The word 'act' in Clause (b) of Section 5(1) according to Mr. Daphtary means acting as an arbitrator. The weakness of this argument is that when the arbitrators appoint an umpire they themselves do not act as arbitrators, but they act merely as ministerial officers to appoint someone who in case of difference between the arbitrators decides the case.
The arbitrators then are not acting as such to decide the matters in dispute between the parties but are merely appointing someone who would in the event of the arbitrators not agreeing decide the dispute.
In reply it can be urged that when under Clause (b) or Clause (c) arbitrators neglect to perform their function of appointing an umpire they have entered upon the reference, the Arbitration machinery had been set in motion, and one of the stops in the arbitration proceedings remains to be performed which is not being performed through the default of the arbitrators acting as arbitrators in not appointing their own umpire. This argument appears to be good.
In answer it may be urged that Clause (c) contemplates not only the appointment of an umpire by the arbitrators but also by the parties; and parties themselves would never be acting as arbitrators. But the force of this answer is lessened by the fact that in Clause (c) the word 'act' is not used.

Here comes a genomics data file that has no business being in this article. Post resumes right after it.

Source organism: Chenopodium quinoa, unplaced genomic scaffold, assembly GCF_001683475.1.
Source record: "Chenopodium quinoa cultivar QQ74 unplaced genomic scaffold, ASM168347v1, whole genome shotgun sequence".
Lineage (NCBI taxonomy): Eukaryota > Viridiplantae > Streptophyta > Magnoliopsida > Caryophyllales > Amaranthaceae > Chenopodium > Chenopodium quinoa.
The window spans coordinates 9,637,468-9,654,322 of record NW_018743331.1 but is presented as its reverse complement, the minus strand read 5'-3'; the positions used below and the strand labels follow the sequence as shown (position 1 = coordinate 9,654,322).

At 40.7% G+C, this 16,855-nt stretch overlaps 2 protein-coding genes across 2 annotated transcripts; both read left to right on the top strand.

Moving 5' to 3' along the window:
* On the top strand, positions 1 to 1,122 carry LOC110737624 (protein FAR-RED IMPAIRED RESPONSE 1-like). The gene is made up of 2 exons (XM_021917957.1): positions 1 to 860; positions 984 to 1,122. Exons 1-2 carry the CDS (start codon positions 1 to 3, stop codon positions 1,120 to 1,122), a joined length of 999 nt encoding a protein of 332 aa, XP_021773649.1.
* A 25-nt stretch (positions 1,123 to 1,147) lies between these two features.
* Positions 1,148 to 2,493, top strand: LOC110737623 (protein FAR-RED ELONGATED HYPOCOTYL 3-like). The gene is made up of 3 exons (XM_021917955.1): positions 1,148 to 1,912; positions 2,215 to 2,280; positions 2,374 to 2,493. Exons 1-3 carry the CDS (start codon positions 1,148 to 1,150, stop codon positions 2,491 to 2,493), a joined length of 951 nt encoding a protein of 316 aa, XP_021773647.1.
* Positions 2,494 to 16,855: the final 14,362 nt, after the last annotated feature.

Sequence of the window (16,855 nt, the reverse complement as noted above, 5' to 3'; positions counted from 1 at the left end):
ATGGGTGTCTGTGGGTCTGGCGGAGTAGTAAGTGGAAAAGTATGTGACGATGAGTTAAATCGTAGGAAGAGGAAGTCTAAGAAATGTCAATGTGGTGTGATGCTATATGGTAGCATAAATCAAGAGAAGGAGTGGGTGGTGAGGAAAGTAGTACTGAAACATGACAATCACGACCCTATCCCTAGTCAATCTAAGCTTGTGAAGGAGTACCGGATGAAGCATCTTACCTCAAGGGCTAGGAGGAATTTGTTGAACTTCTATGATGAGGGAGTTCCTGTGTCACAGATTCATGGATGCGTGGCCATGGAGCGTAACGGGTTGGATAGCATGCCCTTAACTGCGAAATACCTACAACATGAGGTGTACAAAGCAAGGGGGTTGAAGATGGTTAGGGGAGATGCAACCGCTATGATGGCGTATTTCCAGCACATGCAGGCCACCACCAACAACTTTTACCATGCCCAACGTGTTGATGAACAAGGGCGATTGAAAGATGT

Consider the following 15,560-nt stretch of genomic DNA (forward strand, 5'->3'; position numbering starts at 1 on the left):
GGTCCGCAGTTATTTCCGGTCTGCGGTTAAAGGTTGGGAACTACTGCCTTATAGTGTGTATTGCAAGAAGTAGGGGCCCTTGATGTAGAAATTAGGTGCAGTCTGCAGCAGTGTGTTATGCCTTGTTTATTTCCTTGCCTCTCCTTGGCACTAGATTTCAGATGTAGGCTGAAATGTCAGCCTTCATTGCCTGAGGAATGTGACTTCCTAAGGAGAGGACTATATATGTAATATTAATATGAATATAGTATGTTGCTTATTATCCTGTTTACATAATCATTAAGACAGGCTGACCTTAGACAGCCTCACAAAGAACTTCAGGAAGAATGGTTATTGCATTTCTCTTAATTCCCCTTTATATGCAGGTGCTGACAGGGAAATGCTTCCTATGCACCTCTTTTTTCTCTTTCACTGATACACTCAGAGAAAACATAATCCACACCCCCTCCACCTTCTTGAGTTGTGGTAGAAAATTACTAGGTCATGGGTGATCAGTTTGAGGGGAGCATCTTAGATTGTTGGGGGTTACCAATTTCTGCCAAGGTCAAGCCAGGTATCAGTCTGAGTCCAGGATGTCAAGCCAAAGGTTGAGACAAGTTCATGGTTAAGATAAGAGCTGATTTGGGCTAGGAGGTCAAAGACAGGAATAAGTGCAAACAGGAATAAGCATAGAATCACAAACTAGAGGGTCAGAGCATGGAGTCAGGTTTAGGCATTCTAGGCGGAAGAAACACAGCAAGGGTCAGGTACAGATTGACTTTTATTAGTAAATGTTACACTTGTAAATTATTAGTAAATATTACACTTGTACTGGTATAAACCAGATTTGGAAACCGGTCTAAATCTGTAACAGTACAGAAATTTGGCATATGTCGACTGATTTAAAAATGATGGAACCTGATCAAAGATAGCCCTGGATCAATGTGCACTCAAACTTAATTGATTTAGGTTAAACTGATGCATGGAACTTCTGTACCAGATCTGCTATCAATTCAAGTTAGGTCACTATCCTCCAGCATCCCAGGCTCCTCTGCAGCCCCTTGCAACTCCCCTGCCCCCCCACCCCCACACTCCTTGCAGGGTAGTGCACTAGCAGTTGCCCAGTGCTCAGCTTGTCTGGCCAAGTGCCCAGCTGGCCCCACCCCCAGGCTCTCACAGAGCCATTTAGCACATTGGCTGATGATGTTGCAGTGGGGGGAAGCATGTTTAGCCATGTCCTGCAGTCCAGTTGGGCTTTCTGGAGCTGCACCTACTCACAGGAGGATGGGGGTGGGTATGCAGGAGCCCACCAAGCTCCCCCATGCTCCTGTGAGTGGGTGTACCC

Moreover Clause (c) applies when the arbitration proceedings are on their way, half completed by the appointment of arbitrators, the other half remaining incomplete because of the forum not being fully formed. When in a case of the present kind the arbitration has not started at all, it appears to me that the case falls under the provisions of Section 4 of the Arbitration Act.
5. In any case even if the Court had the right to make an appointment it did not exercise its discretion wisely in appointing Mr. Pritam Singh Safeer, the appeal is accepted and the order appointing Mr. Pritam Singh Safeer is set aside and Mr. C. P. Malik who has been appointed as the arbitrator is directed to enter upon the reference of parties as expeditiously as possible. There will be no order as to costs of these proceedings whether here or in the Court below. The point involved is of considerable difficulty and there is no direct authority on the point.
6. I agree with the order proposed by my learned brother Soni J., and have only a word two to add to his discussion of the points argued before us. Under the terms of the arbitration clause the Chief Engineer or the Additional Chief Engineer could either act as a sole arbitrator himself or appoint some other person willing to act as such arbitrator. As I see this clause, it means not that the Chief Engineer or the Additional Chief Engineer was 'appointed' sole arbitrator but that he was given the authority either to enter upon the arbitration himself or to appoint another arbitrator.